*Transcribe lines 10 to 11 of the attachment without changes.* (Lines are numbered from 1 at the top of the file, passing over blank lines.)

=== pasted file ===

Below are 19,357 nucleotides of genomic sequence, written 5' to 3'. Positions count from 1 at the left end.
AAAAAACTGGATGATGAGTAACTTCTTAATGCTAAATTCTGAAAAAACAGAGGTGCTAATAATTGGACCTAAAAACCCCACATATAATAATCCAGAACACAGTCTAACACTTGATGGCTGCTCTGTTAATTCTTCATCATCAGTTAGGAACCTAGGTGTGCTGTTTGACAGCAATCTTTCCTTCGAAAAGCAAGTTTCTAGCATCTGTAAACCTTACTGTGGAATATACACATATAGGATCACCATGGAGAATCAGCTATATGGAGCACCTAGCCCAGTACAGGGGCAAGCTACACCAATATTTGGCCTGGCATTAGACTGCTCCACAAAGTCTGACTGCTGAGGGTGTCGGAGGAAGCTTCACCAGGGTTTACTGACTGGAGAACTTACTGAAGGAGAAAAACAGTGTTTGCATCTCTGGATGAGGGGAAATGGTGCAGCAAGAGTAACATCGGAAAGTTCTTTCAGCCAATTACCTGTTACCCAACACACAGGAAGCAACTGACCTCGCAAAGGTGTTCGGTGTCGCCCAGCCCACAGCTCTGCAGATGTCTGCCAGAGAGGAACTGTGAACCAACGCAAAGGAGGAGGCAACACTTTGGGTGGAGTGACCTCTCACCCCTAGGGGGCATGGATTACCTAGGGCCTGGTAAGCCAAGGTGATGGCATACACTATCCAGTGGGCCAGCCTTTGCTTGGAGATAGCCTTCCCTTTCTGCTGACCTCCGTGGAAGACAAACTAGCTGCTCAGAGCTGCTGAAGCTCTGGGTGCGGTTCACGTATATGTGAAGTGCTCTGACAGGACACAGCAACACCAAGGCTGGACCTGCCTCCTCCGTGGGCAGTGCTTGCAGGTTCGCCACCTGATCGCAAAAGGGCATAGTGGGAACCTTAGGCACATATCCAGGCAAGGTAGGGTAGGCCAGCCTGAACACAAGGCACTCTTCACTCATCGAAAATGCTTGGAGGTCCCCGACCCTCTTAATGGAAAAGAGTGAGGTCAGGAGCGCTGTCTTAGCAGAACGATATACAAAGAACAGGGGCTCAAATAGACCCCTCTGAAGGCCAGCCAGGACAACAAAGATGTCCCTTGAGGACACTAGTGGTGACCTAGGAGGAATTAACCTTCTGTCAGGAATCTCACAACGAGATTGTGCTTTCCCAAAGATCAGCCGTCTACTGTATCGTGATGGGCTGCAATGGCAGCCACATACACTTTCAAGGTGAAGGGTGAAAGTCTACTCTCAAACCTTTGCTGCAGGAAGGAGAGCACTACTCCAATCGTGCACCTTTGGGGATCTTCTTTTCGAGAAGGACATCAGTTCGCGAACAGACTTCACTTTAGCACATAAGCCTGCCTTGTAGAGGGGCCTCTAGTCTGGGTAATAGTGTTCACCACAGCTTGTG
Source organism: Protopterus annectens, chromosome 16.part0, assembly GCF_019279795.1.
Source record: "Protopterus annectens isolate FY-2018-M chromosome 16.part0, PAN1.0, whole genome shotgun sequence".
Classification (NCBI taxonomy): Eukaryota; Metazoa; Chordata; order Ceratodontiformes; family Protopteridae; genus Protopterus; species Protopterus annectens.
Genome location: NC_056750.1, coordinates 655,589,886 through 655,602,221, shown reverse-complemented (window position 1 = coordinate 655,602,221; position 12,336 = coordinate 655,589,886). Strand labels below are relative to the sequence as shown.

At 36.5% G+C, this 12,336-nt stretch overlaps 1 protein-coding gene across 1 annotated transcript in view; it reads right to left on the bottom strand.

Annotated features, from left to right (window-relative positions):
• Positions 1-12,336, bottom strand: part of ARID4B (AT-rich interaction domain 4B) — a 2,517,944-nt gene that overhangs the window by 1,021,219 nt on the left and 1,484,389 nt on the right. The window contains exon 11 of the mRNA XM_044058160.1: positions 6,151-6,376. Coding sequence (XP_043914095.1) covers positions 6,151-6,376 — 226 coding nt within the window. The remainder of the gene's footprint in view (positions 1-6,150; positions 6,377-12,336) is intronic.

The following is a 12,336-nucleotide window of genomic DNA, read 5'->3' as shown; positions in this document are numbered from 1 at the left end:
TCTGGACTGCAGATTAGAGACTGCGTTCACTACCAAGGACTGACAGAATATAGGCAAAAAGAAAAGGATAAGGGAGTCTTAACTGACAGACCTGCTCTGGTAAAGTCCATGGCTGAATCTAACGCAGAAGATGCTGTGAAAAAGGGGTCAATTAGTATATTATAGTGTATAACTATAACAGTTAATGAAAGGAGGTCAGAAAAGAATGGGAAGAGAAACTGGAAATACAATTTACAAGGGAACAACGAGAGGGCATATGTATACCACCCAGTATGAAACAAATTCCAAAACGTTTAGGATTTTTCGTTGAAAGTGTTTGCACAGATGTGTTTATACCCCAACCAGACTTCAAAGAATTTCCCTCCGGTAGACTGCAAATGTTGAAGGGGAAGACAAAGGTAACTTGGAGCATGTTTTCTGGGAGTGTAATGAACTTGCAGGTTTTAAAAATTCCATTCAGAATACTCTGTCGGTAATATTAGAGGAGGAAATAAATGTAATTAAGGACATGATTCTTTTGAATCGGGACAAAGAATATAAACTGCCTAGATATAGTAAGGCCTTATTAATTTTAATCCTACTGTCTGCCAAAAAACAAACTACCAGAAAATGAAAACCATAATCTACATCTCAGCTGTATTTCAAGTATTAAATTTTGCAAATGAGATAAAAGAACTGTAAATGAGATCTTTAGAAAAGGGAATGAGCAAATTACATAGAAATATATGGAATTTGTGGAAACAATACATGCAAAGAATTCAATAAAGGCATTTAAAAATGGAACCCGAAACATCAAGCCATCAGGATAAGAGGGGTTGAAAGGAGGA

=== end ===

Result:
The following is a 12,336-nucleotide window of genomic DNA, read 5'->3' as shown; positions in this document are numbered from 1 at the left end:
TCTGGACTGCAGATTAGAGACTGCGTTCACTACCAAGGACTGACAGAATATAGGCAAAAAGAAAAGGATAAGGGAGTCTTAACTGACAGACCTGCTCTGGTAAAGTCCATGGCTGAATCTAACGCAGAAGATGCTGTGAAAAAGGGGTCAATTAGTATATTATAGTGTATAACTATAACAGTTAATGAAAGGAGGTCAGAAAAGAATGGGAAGAGAAACTGGAAATACAATTTACAAGGGAACAACGAGAGGGCATATGTATACCACCCAGTATGAAACAAATTCCAAAACGTTTAGGATTTTTCGTTGAAAGTGTTTGCACAGATGTGTTTATACCCCAACCAGACTTCAAAGAATTTCCCTCCGGTAGACTGCAAATGTTGAAGGGGAAGACAAAGGTAACTTGGAGCATGTTTTCTGGGAGTGTAATGAACTTGCAGGTTTTAAAAATTCCATTCAGAATACTCTGTCGGTAATATTAGAGGAGGAAATAAATGTAATTAAGGACATGATTCTTTTGAATCGGGACAAAGAATATAAACTGCCTAGATATAGTAAGGCCTTATTAATTTTAATCCTACTGTCTGCCAAAAAACAAACTACCAGAAAATGAAAACCATAATCTACATCTCAGCTGTATTTCAAGTATTAAATTTTGCAAATGAGATAAAAGAACTGTAAATGAGATCTTTAGAAAAGGGAATGAGCAAATTACATAGAAATATATGGAATTTGTGGAAACAATACATGCAAAGAATTCAATAAAGGCATTTAAAAATGGAACCCGAAACATCAAGCCATCAGGATAAGAGGGGTTGAAAGGAGGA